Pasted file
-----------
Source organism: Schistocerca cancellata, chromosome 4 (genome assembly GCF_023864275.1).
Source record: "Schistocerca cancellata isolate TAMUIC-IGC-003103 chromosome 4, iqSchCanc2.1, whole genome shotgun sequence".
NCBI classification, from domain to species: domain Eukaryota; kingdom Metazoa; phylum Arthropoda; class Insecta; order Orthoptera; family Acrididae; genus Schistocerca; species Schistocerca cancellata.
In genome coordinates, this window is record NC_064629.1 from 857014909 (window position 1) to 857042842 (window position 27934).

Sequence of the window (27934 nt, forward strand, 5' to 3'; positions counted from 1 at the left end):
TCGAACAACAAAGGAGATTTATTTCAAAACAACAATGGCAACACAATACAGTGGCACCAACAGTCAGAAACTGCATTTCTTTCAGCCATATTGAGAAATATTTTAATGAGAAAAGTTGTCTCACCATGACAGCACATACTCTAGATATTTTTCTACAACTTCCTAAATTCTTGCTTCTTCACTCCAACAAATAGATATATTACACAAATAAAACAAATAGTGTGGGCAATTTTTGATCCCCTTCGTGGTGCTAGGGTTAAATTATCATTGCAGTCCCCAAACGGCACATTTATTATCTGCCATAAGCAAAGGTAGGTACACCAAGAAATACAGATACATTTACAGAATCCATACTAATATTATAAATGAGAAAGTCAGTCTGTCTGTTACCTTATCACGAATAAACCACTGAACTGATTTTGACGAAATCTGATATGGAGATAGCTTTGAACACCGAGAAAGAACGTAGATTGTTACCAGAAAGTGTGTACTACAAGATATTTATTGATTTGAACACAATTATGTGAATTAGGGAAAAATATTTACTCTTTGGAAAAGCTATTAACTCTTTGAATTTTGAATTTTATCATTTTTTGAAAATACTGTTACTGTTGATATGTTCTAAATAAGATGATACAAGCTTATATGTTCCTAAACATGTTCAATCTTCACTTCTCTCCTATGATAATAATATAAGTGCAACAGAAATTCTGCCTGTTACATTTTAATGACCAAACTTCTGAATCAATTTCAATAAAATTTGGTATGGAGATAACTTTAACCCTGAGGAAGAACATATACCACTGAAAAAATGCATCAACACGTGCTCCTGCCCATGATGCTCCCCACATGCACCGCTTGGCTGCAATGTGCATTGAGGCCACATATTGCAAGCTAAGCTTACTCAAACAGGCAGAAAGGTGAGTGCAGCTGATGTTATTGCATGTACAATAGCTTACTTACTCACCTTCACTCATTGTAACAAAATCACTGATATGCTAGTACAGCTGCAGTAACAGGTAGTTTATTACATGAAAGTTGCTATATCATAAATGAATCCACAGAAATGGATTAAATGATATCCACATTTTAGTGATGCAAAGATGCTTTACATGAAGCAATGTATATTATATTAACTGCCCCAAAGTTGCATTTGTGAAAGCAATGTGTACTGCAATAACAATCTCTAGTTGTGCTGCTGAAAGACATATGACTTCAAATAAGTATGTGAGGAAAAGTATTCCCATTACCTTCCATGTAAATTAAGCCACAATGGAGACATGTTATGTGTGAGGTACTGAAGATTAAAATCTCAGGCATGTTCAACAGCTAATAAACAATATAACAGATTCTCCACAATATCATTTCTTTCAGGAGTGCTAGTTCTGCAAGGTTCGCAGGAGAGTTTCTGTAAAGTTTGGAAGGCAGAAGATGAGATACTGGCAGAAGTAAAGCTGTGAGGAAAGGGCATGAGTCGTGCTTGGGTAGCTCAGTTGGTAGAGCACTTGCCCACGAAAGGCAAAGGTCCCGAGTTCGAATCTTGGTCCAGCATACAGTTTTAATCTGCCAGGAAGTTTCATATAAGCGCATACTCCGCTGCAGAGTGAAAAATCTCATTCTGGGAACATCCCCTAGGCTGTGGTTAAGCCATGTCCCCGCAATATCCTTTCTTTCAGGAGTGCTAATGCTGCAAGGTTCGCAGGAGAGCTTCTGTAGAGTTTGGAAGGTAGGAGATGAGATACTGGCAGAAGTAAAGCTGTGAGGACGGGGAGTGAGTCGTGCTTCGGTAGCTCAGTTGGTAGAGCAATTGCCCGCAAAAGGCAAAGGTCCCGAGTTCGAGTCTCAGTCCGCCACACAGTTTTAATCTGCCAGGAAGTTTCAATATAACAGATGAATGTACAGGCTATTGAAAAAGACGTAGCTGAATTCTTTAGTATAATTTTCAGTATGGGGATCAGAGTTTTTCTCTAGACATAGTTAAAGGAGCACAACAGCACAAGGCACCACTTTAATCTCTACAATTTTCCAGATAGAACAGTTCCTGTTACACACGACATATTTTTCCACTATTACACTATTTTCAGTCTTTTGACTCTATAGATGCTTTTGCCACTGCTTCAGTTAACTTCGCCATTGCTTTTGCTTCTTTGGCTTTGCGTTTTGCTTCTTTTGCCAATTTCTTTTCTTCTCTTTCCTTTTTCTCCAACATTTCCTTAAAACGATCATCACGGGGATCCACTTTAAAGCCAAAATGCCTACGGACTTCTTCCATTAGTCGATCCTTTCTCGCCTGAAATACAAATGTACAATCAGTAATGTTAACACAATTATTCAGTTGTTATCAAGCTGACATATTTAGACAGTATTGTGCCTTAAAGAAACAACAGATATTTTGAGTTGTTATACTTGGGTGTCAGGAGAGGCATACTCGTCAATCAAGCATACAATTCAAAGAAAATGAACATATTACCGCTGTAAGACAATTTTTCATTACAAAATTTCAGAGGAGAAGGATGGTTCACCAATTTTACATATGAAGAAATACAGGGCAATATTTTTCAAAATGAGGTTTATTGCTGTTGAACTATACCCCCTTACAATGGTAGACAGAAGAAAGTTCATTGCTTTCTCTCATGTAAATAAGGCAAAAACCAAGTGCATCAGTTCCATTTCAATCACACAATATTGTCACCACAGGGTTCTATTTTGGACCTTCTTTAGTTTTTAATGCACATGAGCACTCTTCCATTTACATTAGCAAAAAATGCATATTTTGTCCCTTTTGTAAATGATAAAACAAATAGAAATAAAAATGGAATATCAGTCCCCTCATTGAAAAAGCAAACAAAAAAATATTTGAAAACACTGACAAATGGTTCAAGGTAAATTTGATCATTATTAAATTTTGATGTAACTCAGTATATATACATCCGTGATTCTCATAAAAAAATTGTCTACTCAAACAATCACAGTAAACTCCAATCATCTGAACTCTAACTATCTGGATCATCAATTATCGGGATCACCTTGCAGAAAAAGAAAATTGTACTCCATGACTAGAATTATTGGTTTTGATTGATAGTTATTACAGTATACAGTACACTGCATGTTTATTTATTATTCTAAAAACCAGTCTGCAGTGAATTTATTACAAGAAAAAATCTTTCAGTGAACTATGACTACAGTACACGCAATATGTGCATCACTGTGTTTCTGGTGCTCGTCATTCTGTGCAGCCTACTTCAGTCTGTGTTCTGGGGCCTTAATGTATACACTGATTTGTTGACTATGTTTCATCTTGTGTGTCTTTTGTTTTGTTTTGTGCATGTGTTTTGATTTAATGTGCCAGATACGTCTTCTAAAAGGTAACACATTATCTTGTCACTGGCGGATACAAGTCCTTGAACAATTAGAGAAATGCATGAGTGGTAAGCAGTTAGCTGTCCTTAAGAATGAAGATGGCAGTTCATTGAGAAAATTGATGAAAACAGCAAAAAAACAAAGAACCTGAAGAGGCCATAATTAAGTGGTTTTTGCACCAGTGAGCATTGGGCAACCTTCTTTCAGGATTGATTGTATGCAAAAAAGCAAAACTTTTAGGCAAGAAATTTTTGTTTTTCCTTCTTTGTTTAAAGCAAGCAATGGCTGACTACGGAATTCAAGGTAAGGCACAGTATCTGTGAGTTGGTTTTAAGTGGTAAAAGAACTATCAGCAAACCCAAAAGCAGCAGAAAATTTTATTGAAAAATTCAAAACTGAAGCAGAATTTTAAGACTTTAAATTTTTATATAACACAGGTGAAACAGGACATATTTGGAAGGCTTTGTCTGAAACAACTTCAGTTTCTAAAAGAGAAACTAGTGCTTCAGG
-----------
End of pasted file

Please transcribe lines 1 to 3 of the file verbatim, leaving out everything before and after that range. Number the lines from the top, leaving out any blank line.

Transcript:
Source organism: Schistocerca cancellata, chromosome 4 (genome assembly GCF_023864275.1).
Source record: "Schistocerca cancellata isolate TAMUIC-IGC-003103 chromosome 4, iqSchCanc2.1, whole genome shotgun sequence".
NCBI classification, from domain to species: domain Eukaryota; kingdom Metazoa; phylum Arthropoda; class Insecta; order Orthoptera; family Acrididae; genus Schistocerca; species Schistocerca cancellata.